Review by Emily Castles, Pictures by Vivien Varga
The rain has largely bypassed Catton Park so far today, minus a few summer showers which left us briefly huddling together under the Sophie tent like soggy penguins. But today is a day plagued by weather concerns, with Zeus playing havoc from above. But Bloodstock is a metal festival after all, and we are made of tough stuff.
Swallow The Sun take to the main Ronnie James Dio Stage early on in the day with a unique blend of doom-death devastation. Having released their latest album When a Shadow Is Forced into the Light at the start of this year, the Finns have now been producing desolate soundtracks for almost two decades. Unfortunately, today the atmosphere fails to pack a punch, falling victim to the high gales. The delicate guitar work and gentle clean vocals are somewhat lost to the wind.
There’s a different vibe over on the Hobgoblin New Blood Stage where Scars of Remembrance seem to have taken over the whole tent, not just the stage. Frontman Mike falls somewhere between Slim Shady and a member of The Offspring, his bleached hair poking out from beneath his cap roguishly. He leaps around uncontrollably for the entire set; climbing amp stacks, ascending poles, and weaving his way in and around the crowd followed (rather humorously) by a security guard. The Welsh outfit have experienced a few hiatuses and a few line-up changes, with Mike only joining last year – but based on this full-bloodied Bloodstock bow they now seem destined for bigger and better things.
Over on the Sophie Lancaster Stage, Dust Bolt are causing quite a stir. This is hard, fast thrash with Hetfield-style vocals which really gets the mosh pit going. The Germans released their latest album Trapped in Chaos earlier this year. Their sound sometimes edges into bluesy ballad territory making this particular strand of thrash undeniably catchy and memorable.
Birmingham Metal 2 The Masses winners, Voidlurker, haunt the New Blood Stage next in another dramatic change in tempo. The young trio bring a welcome dose of doomy destruction with gut-wrenching breakdowns and so much distortion you can feel it rumbling through your bones; if you’re looking for an upbeat wall of death, this probably isn’t the one for you. Formed just a few years ago, Voidlurker are currently working on their first EP with Conan’s Chris Fielding.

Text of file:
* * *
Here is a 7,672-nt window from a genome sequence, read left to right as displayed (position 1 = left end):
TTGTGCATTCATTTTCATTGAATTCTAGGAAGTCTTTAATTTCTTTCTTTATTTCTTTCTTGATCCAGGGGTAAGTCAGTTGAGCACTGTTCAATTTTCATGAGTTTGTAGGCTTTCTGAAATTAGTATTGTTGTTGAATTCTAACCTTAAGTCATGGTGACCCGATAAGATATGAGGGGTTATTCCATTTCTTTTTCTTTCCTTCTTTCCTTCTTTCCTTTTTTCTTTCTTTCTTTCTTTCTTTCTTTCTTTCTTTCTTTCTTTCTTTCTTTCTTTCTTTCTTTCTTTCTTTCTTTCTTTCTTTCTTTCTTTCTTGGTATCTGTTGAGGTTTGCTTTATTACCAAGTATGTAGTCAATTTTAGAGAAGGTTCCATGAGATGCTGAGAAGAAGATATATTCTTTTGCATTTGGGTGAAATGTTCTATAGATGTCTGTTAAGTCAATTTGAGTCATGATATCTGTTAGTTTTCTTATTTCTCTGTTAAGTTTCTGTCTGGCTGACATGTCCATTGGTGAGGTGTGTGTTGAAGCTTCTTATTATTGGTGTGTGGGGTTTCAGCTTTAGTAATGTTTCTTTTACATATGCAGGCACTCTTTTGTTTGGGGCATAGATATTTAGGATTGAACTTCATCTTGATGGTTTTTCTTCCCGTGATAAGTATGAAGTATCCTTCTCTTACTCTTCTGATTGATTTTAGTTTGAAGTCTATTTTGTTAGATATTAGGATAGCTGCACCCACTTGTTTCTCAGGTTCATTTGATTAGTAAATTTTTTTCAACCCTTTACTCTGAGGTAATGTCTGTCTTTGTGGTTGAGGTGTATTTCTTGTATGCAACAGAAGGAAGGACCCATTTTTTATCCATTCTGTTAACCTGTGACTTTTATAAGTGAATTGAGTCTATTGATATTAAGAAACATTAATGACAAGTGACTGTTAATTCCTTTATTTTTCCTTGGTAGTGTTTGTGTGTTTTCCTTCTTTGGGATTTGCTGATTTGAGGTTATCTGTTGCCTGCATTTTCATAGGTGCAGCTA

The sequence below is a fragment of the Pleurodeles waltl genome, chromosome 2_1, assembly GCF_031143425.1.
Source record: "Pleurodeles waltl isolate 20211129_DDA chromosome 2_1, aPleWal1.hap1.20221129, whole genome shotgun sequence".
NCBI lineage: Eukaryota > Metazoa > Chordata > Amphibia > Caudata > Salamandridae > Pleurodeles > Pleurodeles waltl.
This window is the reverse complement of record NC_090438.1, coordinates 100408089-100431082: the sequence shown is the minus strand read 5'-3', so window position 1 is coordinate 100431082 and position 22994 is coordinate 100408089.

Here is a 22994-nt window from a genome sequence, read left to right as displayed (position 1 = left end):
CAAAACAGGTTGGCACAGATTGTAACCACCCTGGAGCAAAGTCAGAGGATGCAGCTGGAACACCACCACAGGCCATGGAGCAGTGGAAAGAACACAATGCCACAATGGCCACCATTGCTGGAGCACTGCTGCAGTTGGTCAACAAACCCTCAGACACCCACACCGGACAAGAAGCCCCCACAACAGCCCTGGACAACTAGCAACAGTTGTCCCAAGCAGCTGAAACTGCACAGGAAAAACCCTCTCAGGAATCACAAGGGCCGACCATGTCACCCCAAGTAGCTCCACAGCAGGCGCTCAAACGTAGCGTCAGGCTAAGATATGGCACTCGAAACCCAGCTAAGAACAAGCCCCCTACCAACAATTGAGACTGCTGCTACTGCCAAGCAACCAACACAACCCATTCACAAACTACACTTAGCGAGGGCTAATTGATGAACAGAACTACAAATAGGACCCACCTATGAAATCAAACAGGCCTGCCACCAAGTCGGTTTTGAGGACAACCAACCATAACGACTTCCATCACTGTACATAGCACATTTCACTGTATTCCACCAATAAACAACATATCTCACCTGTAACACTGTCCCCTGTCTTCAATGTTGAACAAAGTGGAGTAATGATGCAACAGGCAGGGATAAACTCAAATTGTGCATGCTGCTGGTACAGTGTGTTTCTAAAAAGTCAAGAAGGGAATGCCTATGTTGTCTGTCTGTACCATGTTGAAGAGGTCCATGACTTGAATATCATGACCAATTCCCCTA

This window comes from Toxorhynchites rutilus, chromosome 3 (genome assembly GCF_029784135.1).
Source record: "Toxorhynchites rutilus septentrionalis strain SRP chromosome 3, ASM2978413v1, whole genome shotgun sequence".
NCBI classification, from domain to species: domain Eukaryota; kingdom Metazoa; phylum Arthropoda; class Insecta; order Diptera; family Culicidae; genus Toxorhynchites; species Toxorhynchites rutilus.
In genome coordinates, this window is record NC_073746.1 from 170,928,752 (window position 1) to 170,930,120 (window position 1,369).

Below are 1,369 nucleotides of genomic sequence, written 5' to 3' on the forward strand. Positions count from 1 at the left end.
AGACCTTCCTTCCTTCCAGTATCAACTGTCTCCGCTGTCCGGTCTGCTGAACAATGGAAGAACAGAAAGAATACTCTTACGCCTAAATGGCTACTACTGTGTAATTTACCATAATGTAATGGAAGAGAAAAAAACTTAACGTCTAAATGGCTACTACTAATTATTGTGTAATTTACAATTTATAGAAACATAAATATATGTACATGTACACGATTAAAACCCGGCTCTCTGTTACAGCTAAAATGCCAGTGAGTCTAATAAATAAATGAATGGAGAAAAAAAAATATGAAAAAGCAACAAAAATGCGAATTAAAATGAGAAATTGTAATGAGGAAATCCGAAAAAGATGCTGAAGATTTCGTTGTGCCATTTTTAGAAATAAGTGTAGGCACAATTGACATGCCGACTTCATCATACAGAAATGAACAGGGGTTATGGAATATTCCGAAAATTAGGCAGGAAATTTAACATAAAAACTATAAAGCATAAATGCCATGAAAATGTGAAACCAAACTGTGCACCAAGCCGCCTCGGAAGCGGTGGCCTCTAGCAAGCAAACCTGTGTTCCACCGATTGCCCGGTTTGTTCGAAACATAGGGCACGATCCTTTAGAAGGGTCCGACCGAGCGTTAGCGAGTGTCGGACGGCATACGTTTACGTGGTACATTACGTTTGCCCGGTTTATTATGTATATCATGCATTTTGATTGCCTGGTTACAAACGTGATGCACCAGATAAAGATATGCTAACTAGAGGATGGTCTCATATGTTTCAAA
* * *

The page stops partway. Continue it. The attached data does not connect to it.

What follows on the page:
Another notable Brummie crew today is Master’s Call, fronted this evening (as they were at Incineration Fest) by Trivax singer Shayan Omrani. They close the New Blood Stage with some much-needed black metal. As we enter the ritual-ready teepee, we are greeted by the unmistakable scent of burning incense. Let the sacrifice begin. ‘The Spire Cranes’ is particularly catchy (as far as black metal goes).
With Dimmu Borgir forced to pull out of Bloodstock only days before, the Saturday line-up has taken a bit of a hit. Enter the wind. Due to the biblical levels of these unseasonal gales, Cradle of Filth are then duly postponed until tomorrow.
Northern Ireland’s Lock Horns take to the New Blood Stage where away from the gales they unleash a healthy dose of progressive metal complete with groovy riffage and melodic vocals.
Over on the main stage, Anthrax prove that just because you’re in your 50s doesn’t mean you can’t party hard. Opening with the intro to Pantera’s ‘Cowboys From Hell’ and delving into legendary classics such as ‘I Am The Law’ and ‘A.I.R.’ with their ‘80s era-defining riffs which have stood the test of time.
They are followed by Saturday headliner’s Parkway Drive. Their distinct metalcore brew may not be everyone’s cup of tea, but with a high-energy performance with plenty of crowd interaction and flaming pyro, they put on a worthy show to round off the main stage for the day.
But of course, the evening doesn’t end there.
Sophie Lancaster headliners, and the final band for the night, are the almighty Black Metal legends Taake. Formed in Bergen in 1993, and part of the original ‘True Norwegian Black Metal’ scene the band is predominantly the magnificent brainchild of the devil himself, Hoest.
Taake are everything that you’d expect from one of the founding fathers of the most extreme sub-genre of metal. Shrouded in controversies, they are relentlessly belligerent and intensely provoking in their music.
Their sound is bleak and hopeless – we have boarded Charon’s boat and are speeding down the river towards the icy depths of hell. ‘Nordbundet’ has the most eerie, most spine-chilling intro whilst ‘Huset I Havet’ plays with bluesy string bends and slides. Hoest himself is a captivating force, disappearing and reemerging from clouds of smoke. With a shaved head and corpse paint, he looks like an alien skeleton in knee-high military boots. His voice is strong and evil, pacing the stage whilst glaring at the crowd, as though deciding who to sacrifice next. Hail the master!